Among the many animals I have kept in my house at one time or another, was a graywing seagull that ... floor covered with plastic sheeting and several large mirrors which I hoped would give it the sense of having company.

Most pets don't require such elaborate settings, but there are exceptions. Recently several large cats (of the tiger and lion variety) were removed from private homes in New Jersey.
I kept it for a couple of years and found it as friendly as any other animal.

There is certainly a recognizable "animal friendliness" scale. I'd put dogs near the top (most breeds), and frogs and such much lower. I cannot suggest where seagulls and presidential candidates fall.
Finally a prying neighbor kept after me with the health department and I was forced to kill it. I suppose I do not conform to general human standards in this respect,but I am not anxious to change.

Lotsa folks kill pets. Can you guess the number of flushed goldfish?

Good luck and good sailing.
s/v Kerry Deare of Barnegat
http://kerrydeare.home.comcast.net /
Sea people do not like seagulls. Plain and simple. I hear quite a few land people wax enthusiastically

"Wax enthusiastic". "Wax" means "grow" here.
about these vermin, but nary a sea person.

Truth is, they're a species of rodentia that bode ill.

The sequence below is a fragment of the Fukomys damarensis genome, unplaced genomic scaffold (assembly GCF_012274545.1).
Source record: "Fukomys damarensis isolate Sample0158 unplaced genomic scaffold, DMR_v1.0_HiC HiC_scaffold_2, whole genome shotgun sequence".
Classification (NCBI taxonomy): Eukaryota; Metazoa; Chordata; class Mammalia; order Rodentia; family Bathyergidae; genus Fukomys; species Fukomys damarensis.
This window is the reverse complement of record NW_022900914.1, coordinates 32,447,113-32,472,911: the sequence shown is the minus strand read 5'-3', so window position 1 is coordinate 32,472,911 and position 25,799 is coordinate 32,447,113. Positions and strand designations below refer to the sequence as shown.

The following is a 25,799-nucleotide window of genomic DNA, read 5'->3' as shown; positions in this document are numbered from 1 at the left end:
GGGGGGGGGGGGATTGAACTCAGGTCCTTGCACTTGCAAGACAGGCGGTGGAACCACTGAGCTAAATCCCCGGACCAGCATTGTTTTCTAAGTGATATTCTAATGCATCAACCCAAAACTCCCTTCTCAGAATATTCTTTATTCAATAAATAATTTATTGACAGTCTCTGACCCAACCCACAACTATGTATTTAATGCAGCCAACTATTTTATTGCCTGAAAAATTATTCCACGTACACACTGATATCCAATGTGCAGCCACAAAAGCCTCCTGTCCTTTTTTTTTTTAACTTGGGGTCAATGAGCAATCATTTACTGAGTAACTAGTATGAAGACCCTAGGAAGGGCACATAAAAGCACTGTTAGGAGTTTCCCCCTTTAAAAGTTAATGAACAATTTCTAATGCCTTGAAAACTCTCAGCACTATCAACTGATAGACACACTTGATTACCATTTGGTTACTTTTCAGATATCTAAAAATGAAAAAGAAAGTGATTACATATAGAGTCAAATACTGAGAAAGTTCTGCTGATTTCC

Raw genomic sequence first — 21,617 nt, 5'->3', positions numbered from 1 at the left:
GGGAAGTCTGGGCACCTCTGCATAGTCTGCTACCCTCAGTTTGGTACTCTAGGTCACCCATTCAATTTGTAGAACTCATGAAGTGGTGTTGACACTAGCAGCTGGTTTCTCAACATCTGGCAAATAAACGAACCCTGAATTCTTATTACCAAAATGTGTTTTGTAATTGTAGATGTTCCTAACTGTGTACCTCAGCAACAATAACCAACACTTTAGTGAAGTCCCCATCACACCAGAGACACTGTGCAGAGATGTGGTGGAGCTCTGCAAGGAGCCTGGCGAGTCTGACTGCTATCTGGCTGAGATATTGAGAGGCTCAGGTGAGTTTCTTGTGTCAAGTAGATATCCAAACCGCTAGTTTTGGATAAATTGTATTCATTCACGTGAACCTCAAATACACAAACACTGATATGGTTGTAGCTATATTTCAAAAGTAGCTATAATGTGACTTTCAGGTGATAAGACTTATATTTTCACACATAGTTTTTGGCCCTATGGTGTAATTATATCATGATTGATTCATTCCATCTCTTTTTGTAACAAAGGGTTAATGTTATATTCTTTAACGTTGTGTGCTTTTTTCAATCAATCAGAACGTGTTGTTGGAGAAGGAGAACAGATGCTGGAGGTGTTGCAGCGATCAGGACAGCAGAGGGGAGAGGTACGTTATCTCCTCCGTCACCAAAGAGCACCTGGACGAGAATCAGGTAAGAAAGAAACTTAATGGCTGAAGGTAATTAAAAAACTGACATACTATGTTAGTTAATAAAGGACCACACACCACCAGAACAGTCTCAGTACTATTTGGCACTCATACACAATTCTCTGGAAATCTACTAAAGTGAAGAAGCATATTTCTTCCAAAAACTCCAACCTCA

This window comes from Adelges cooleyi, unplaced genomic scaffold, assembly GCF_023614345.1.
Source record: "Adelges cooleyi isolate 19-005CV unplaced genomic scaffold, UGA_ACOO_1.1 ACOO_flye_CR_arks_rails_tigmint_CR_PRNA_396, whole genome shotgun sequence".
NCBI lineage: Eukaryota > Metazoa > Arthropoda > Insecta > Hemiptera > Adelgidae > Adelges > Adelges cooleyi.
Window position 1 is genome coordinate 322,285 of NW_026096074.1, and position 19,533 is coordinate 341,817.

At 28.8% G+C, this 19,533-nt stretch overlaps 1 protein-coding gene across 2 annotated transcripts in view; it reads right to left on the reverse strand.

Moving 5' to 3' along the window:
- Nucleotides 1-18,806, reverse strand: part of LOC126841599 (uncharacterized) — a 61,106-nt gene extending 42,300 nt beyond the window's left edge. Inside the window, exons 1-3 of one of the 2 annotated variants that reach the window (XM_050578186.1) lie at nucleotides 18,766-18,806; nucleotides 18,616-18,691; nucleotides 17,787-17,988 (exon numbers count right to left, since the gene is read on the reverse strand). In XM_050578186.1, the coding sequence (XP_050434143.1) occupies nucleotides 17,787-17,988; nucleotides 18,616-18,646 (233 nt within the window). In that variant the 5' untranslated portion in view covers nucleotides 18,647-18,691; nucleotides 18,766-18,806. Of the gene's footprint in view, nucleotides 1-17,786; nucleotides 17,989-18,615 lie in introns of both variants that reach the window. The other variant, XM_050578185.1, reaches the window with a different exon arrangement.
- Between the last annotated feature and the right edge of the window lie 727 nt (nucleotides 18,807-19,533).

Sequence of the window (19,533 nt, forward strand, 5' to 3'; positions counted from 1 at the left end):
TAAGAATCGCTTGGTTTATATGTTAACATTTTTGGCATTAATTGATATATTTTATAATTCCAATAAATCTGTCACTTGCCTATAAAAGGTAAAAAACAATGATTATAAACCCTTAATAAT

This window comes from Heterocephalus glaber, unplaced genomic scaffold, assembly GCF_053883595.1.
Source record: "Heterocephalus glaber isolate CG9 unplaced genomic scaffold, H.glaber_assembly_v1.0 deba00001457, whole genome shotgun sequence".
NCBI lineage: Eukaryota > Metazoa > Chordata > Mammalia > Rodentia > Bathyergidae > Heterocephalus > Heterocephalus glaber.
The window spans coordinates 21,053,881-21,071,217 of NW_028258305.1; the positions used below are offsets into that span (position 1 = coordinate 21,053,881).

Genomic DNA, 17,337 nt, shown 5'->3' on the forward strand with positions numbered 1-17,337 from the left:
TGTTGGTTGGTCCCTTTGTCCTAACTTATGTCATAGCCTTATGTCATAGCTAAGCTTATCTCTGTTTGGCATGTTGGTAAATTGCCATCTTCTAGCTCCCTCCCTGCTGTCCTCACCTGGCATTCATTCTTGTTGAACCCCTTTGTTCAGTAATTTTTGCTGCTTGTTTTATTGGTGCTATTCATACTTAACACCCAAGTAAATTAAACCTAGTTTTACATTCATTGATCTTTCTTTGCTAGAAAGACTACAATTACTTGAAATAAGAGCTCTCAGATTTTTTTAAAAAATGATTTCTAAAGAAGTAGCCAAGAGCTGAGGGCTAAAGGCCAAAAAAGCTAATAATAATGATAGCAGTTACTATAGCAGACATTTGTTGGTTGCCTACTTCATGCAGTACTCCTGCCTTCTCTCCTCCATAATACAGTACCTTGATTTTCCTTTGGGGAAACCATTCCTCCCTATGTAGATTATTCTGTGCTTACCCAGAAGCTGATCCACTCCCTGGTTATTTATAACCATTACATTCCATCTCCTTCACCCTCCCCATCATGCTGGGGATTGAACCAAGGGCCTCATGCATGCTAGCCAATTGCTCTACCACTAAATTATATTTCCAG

So if you see them, you know something bad is going to happen? Even if you're not holding a steak?
Among the many animals I have kept in my house at one time or another,

No comma.
was a graywing seagull that a neighbor in exercising his basic humanity, broke one wing so it could not fly.

How did your neighbor break the gull's wing by exercising his basic humanity?
I had a spare room which I kept with large pans of water on a floor covered with plastic sheeting ... any other animal.Finally a prying neighbor kept after me with the health department and I was forced to kill it.

Nowadays there are wildlife-rehabilitation centers where you can take injured animals, in the U.S. and I would bet also in Finland. Maybe not then. Keeping a wild bird yourself is illegal here, health department or no. Your neighbor could have gotten faster results by calling the Fish and Wildlife Service.
I suppose I do not conform to general human standards in this respect,but I am not anxious to change.

On the contrary, many people will make pets of anything. I do not conform to general human standards in this respect.

Jerry Friedman is in a proofreading mood.